There have been people down through the years who have argued the case in defence of Judas Iscariot. For me, the example of Judas' betrayal is a reminder that nobody can assume on God's love or take for granted their place in His family. Throughout history, there can have been no greater privilege than to spend three years in the company of Jesus Christ, the Son of God. As Jesus points out here, Judas has shared mealtimes with Jesus every day and that, especially in the Middle East is a sign of friendship and loyalty. David had also experienced that level of disloyalty and wrote about it in Psalm 41 v 9 and Psalm 55 v 12-14.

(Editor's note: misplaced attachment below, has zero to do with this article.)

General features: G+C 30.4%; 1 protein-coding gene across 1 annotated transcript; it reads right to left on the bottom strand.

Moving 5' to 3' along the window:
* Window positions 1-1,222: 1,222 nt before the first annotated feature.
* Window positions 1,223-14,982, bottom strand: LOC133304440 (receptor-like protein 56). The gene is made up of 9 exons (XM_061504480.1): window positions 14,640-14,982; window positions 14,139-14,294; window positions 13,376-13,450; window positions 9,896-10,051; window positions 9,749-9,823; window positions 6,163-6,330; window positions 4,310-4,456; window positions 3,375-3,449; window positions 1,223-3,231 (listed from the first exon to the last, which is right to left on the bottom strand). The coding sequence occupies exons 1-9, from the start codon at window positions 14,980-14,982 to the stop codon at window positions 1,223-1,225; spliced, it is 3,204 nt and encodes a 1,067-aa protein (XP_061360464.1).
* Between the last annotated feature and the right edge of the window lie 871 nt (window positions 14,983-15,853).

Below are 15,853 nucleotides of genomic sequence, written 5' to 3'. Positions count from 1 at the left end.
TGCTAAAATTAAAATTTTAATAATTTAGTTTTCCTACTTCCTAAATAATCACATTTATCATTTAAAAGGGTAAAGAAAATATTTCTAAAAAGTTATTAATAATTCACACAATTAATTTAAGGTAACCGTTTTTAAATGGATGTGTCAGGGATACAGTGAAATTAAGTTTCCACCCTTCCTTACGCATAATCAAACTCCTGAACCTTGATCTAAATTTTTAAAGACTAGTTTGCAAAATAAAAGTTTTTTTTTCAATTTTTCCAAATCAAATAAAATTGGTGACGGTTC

It is also a reminder that the redeeming of this world would cost the broken heart of God. However, it is all in God's purposes: Jesus knew what was to come and who it was who would betray Him. Judas does not just demonstrate here that he is the betrayer- in other versions, this passage ends with: 'He went out at once-and it was night'. Everything was now in place, but Judas shows here that he is also a hypocrite of the worst sort. The Pharisees and Sadducees made it clear to Jesus that they were His enemies; Judas could sit in the company of His disciples and not be recognised by the others as being Jesus' betrayer! It appears that, as John was sitting on Jesus' right, Judas must have been sitting on His left. This in Jewish culture was the place of highest honour. Jesus did all that He could to appeal to Judas' better nature, but to no avail. He, as with all of us, had free will, and chose to betray Jesus. You may argue that Judas was just fulfilling God's plan, that he had no real choice. However, we can see repeatedly throughout the Bible that there is always opportunity to repent, to turn back from the dark path, and those who do so, receive the welcome, forgiveness and loving kindness of the Lord God.